Dialogue is a tricky and effective tool to use. The rule of dialogue is that no one can ever say something if they have no reason to say it. The power of this limitation means characters must never explain themselves outright and instead can only reveal themselves through dialogue.
Take the mob classic Goodfellas. A prose version might stop and explain Tommy’s (Joe Pesci) psychotic violent tendencies. Instead of doing this, Tommy reveals himself through dialogue.
In the middle of telling a brutal and funny anecdote, Henry (Ray Liotta) tells Tommy he is funny. Tommy replies, “What, do you mean, funny? I’m like a clown to you?” The tension grows and the scene escalates until no one knows whether he is joking or about to put a bullet in his friend’s face for calling him a “clown.” This is the power of dialogue -- dialogue always shows, never tells.
4. The structure works.
Screenplays follow a common structure created by screenwriting guru Syd Field. The structure has been adopted by Hollywood and then reworked and renamed by hundreds of other screenwriting gurus trying to sell their version of the formula to hungry writers desperate to sell their work.
The formula, or as Syd Field calls it, “The Paradigm,” can be paralyzing to writers who take it as a dogmatic rule of law. Many think it is the reason movies have become so generic, blaming Syd for killing writer’s inspiration. But the smart writer can see Syd Field’s formula for what it is -- not dogma to be blindly obeyed, but a set of tools designed to strengthen his or her writing.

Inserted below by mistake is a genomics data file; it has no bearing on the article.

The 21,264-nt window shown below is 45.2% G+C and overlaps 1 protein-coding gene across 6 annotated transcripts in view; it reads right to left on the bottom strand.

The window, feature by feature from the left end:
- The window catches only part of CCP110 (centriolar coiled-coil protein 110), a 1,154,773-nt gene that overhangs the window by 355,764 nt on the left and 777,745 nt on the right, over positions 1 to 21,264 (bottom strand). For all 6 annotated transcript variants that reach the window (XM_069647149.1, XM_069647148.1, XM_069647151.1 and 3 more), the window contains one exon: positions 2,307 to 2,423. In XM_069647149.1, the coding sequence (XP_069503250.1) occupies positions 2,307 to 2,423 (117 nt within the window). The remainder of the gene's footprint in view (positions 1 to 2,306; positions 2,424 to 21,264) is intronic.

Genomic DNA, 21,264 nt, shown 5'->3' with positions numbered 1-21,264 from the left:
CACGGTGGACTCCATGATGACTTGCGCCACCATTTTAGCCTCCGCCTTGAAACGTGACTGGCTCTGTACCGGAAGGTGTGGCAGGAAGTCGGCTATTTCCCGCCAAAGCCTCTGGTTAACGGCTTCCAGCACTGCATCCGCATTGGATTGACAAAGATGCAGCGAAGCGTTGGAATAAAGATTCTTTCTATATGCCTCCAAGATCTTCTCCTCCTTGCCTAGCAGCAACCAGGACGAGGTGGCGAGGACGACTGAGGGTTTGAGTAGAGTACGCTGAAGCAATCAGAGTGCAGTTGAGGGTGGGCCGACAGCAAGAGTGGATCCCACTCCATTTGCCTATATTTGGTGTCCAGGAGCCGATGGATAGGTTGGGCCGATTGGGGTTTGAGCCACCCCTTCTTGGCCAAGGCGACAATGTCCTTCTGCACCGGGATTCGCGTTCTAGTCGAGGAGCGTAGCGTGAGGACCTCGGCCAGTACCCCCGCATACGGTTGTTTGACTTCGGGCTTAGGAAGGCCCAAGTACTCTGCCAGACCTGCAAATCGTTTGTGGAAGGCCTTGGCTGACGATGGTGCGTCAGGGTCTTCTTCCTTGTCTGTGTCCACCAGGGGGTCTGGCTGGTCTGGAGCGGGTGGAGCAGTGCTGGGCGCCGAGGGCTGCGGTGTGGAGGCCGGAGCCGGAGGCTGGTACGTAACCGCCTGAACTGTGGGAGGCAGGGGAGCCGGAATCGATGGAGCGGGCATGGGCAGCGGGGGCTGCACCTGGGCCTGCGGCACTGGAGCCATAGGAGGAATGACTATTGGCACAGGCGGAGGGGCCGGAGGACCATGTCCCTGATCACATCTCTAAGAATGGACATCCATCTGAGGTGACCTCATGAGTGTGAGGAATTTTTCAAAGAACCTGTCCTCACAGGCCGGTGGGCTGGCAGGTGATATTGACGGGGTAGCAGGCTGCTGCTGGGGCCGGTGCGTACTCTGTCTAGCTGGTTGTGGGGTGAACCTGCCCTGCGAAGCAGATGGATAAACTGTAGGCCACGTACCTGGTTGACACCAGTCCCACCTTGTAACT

Take the Syd Field concept of “Plot Point One”
In Plot Point One, an event occurs that forces the protagonist onto the journey. This crucial moment is about watching a person make a decision that will irrevocably change their life. The idea that the protagonist is forced into the decision drives home the power and significance of the event.
For example, in Chuck Palahniuk’s Fight Club, the unnamed protagonist meets Tyler Durden on an airplane. Although drawn to him, he at first does not pursue a friendship. Upon going home, he finds his apartment in flames. With nowhere to sleep, he contacts Tyler and they meet for a drink, leading to the creation of Fight Club. Had he just woken up one day and said “I think I’ll start a Fight Club” the story just would not be the same.
Working in a form of writing as unusual and specific as screenwriting can have its drawbacks and its benefits. The writer, always in search of new tools, can look for inspiration anywhere, whether on screen or page. By using tools from other mediums, writers will create new ideas and push themselves to expand their form.
In a future post, we will look at what a screenwriter can learn from a prose writer.
Mark Fogarty is a story consultant and co-producer on the film, Respite Road, filming Spring 2018. Mark runs the filmmaking program at Bishop Hendricken High School, a Catholic school for boys. The program allows students to study film every day of their High School career and combines theory with production. Before becoming a teacher Mark worked as a video editor and cameraman for Numark, and Pet Fashion Week. He has made every kind of video imaginable, including short films, fashion videos, DJ tutorials and more.